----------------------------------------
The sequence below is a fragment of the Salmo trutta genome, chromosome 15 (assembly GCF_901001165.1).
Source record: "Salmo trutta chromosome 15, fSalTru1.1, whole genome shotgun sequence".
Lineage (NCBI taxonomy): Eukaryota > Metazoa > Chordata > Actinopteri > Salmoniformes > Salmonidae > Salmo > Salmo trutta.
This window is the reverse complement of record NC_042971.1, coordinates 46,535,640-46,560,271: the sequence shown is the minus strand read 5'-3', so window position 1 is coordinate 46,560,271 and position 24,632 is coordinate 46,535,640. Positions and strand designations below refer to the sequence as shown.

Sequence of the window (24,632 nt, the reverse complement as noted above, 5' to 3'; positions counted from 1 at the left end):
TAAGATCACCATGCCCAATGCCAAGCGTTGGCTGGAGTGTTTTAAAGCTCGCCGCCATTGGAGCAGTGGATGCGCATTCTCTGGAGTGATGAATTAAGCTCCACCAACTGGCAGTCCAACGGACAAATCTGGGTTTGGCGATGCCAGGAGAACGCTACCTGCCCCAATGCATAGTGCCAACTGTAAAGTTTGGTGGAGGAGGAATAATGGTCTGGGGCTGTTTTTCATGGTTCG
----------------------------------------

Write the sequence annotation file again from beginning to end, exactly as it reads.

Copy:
The sequence below is a fragment of the Salmo trutta genome, chromosome 15 (assembly GCF_901001165.1).
Source record: "Salmo trutta chromosome 15, fSalTru1.1, whole genome shotgun sequence".
Lineage (NCBI taxonomy): Eukaryota > Metazoa > Chordata > Actinopteri > Salmoniformes > Salmonidae > Salmo > Salmo trutta.
This window is the reverse complement of record NC_042971.1, coordinates 46,535,640-46,560,271: the sequence shown is the minus strand read 5'-3', so window position 1 is coordinate 46,560,271 and position 24,632 is coordinate 46,535,640. Positions and strand designations below refer to the sequence as shown.

Sequence of the window (24,632 nt, the reverse complement as noted above, 5' to 3'; positions counted from 1 at the left end):
TAAGATCACCATGCCCAATGCCAAGCGTTGGCTGGAGTGTTTTAAAGCTCGCCGCCATTGGAGCAGTGGATGCGCATTCTCTGGAGTGATGAATTAAGCTCCACCAACTGGCAGTCCAACGGACAAATCTGGGTTTGGCGATGCCAGGAGAACGCTACCTGCCCCAATGCATAGTGCCAACTGTAAAGTTTGGTGGAGGAGGAATAATGGTCTGGGGCTGTTTTTCATGGTTCG